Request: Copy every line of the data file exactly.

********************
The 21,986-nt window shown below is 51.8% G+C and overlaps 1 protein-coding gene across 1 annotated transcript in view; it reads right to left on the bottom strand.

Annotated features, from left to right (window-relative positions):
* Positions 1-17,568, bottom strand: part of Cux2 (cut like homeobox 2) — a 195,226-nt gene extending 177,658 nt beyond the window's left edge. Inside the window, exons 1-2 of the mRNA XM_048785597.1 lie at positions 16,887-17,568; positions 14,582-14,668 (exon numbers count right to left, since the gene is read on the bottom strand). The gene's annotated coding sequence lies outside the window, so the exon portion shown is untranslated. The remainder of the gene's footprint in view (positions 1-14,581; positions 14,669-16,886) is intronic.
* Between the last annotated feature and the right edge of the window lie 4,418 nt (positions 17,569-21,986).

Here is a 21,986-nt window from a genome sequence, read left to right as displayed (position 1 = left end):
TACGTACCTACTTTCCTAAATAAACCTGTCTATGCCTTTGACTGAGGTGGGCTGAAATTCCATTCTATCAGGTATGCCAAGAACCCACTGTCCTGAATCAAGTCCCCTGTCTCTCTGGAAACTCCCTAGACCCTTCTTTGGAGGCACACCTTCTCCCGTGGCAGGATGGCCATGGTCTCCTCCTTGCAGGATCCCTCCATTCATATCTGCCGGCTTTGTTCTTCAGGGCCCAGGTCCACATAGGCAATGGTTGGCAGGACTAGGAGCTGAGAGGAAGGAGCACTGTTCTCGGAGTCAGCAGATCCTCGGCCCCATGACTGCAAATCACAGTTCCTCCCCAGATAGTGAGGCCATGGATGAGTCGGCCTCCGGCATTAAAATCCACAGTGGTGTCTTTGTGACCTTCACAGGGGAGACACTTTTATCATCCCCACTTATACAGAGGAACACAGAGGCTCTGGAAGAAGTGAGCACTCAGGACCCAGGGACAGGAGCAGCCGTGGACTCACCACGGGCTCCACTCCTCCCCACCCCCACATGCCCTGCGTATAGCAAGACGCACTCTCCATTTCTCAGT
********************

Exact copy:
The 21,986-nt window shown below is 51.8% G+C and overlaps 1 protein-coding gene across 1 annotated transcript in view; it reads right to left on the bottom strand.

Annotated features, from left to right (window-relative positions):
* Positions 1-17,568, bottom strand: part of Cux2 (cut like homeobox 2) — a 195,226-nt gene extending 177,658 nt beyond the window's left edge. Inside the window, exons 1-2 of the mRNA XM_048785597.1 lie at positions 16,887-17,568; positions 14,582-14,668 (exon numbers count right to left, since the gene is read on the bottom strand). The gene's annotated coding sequence lies outside the window, so the exon portion shown is untranslated. The remainder of the gene's footprint in view (positions 1-14,581; positions 14,669-16,886) is intronic.
* Between the last annotated feature and the right edge of the window lie 4,418 nt (positions 17,569-21,986).

Here is a 21,986-nt window from a genome sequence, read left to right as displayed (position 1 = left end):
TACGTACCTACTTTCCTAAATAAACCTGTCTATGCCTTTGACTGAGGTGGGCTGAAATTCCATTCTATCAGGTATGCCAAGAACCCACTGTCCTGAATCAAGTCCCCTGTCTCTCTGGAAACTCCCTAGACCCTTCTTTGGAGGCACACCTTCTCCCGTGGCAGGATGGCCATGGTCTCCTCCTTGCAGGATCCCTCCATTCATATCTGCCGGCTTTGTTCTTCAGGGCCCAGGTCCACATAGGCAATGGTTGGCAGGACTAGGAGCTGAGAGGAAGGAGCACTGTTCTCGGAGTCAGCAGATCCTCGGCCCCATGACTGCAAATCACAGTTCCTCCCCAGATAGTGAGGCCATGGATGAGTCGGCCTCCGGCATTAAAATCCACAGTGGTGTCTTTGTGACCTTCACAGGGGAGACACTTTTATCATCCCCACTTATACAGAGGAACACAGAGGCTCTGGAAGAAGTGAGCACTCAGGACCCAGGGACAGGAGCAGCCGTGGACTCACCACGGGCTCCACTCCTCCCCACCCCCACATGCCCTGCGTATAGCAAGACGCACTCTCCATTTCTCAGT